If someone wants to send me a Nook or a Kobo or any one of the dozen other actually-Linux-based-but-you-can’t-alter-any-of-the-software hardware readers (Kindle included), I’ll happily review it.

not sure about that. It is from Barnes and Noble, after all; I admit Amazon is probably bigger, but they’ve got all the books you’d actually wanna read :slight_smile: There is a network effect here, though; the Kindle sells more, so Amazon have more money, so they can pay better industrial designers and bring cool new e-ink products to market sooner, so they sell more, ad nauseam.

I have to agree with the Bad Voltage hosts here. One of the things that initially made me stay away from the Kindle was the impression that I could only read Amazon books on it. However, once you discover that you can easily transfer PDFs and other media (fb2, mobi, etc) to it, it becomes really nice. I use it, for example, to store PDFs from my college (for example, homework assignments).

I believe the problem is not the Kindle itself, but DRM.

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Dont get me wrong its mostly tongue in cheek regarding the DRM issue poking fun at guys with extensive backgrounds revolving around free software. Use whatever you need, frankly when my nook dies i will probably get the newest kindle because im a long time prime member. You did hit the nail right on the head though its DRM everywhere so pick your poison. Like i said tongue in cheek with the /s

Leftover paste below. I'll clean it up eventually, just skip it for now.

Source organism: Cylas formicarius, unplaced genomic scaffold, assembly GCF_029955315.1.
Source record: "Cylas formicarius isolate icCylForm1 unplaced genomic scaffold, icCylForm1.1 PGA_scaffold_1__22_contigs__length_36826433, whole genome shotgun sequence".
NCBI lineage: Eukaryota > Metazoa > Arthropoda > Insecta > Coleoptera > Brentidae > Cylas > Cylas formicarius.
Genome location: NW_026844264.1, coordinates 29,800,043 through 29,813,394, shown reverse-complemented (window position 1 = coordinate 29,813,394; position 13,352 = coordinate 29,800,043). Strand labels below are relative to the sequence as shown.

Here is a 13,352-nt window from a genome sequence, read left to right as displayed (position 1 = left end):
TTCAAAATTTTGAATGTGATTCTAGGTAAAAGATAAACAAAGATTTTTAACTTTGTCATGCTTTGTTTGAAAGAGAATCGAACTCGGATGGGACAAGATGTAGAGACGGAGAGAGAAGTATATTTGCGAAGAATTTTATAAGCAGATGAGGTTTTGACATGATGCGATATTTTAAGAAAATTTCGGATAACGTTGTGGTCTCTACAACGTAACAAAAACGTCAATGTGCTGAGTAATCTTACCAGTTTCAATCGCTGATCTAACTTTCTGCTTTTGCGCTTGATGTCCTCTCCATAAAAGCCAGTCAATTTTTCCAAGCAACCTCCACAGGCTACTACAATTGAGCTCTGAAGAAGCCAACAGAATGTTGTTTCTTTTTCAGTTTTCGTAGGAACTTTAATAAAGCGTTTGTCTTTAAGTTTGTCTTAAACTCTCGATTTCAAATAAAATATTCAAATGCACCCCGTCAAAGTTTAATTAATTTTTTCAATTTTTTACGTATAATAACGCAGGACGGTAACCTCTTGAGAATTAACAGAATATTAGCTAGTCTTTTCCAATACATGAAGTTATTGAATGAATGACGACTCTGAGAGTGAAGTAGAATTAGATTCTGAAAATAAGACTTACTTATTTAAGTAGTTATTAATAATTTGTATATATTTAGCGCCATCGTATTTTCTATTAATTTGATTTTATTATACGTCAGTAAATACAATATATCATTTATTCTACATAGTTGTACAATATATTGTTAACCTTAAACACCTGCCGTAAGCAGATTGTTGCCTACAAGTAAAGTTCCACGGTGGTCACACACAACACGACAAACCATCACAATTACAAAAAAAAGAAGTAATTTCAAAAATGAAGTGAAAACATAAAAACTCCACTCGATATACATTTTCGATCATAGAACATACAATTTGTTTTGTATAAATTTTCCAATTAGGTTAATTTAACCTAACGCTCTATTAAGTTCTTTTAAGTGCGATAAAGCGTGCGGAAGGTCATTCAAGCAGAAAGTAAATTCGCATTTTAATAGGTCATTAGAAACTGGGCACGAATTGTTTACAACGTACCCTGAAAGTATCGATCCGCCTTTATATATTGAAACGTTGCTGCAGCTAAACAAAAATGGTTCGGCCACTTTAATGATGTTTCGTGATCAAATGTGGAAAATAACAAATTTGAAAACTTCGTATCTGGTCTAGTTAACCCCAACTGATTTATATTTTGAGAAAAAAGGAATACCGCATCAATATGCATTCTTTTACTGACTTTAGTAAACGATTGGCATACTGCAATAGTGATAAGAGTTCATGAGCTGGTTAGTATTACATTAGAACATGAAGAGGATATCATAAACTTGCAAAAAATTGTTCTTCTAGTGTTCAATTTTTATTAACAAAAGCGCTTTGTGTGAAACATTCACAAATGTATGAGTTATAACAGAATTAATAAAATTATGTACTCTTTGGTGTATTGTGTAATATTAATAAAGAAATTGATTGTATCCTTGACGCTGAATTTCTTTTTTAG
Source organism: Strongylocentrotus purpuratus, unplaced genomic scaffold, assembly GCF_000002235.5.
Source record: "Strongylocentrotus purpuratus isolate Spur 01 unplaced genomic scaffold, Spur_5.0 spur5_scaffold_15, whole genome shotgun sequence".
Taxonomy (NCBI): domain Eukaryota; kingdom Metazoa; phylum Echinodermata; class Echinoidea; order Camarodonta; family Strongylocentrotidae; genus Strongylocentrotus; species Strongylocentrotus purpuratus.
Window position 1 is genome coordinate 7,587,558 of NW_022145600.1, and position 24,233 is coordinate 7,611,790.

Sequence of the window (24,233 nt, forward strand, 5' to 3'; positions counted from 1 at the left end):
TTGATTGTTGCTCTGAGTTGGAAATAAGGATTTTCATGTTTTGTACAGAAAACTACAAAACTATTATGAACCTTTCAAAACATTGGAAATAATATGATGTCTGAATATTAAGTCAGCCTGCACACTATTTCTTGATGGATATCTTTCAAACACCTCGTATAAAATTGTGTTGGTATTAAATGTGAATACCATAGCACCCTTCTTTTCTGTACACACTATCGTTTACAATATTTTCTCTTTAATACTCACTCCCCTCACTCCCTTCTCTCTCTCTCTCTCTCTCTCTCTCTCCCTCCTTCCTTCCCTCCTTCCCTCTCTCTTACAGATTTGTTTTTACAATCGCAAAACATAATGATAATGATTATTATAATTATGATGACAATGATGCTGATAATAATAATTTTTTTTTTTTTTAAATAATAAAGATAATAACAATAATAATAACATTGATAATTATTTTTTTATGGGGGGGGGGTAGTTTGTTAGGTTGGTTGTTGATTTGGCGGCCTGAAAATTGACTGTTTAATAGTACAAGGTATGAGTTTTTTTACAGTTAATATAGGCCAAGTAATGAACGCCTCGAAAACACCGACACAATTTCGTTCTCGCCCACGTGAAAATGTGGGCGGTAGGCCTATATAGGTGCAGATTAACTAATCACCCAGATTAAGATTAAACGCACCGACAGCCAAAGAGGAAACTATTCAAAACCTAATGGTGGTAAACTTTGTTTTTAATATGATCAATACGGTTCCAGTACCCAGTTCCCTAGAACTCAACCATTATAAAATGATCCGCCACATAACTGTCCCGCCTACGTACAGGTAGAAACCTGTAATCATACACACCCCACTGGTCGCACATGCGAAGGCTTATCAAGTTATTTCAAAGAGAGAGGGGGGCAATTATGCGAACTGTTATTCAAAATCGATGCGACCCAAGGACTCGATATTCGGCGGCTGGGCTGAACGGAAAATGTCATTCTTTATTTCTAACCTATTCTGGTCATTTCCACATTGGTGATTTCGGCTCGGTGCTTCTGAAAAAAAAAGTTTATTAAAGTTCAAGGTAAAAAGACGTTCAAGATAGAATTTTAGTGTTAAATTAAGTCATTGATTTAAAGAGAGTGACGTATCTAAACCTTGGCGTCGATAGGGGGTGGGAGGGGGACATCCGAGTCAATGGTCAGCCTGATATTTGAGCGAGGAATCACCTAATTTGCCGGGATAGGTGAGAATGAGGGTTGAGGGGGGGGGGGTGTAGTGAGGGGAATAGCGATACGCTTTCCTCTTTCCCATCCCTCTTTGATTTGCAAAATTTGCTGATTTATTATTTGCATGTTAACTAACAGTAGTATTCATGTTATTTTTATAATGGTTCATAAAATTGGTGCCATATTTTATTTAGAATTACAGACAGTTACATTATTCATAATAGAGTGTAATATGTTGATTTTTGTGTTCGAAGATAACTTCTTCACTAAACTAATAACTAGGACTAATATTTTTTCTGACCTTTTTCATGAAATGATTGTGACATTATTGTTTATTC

I was just laughing to myself listening to this weeks episode at the gym every time he talked about a cool feature thinking “yeah my nook simple touch did that in 2011 wtf” Although it does seem the newest generation of E-Ink displays are quite something though.

Either way long live e-readers and anything that promotes reading.

Keep up the good work guys.

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The one problem I would like books / E-Readers to breach is the fact that reading books for long periods of time is hard to keep comfortable. Eventually I get tired of whatever position I happen to be reading in.

I would actually kind of love to read my books on some kind of heads up display, that reads my eye movements and scrolls the text interactively.

So just as an update i finally did order a kindle. The paperwhite is on sale for $99 and i had some rewards built up from my CC so i got it for under $80. Ill give a brief comparison of it to my older nook simple touch if anyone cares.

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I’d like to see such a comparison!

I am curious @mkvaladez after about 2 month, what is your verdict?

cheerio
Steve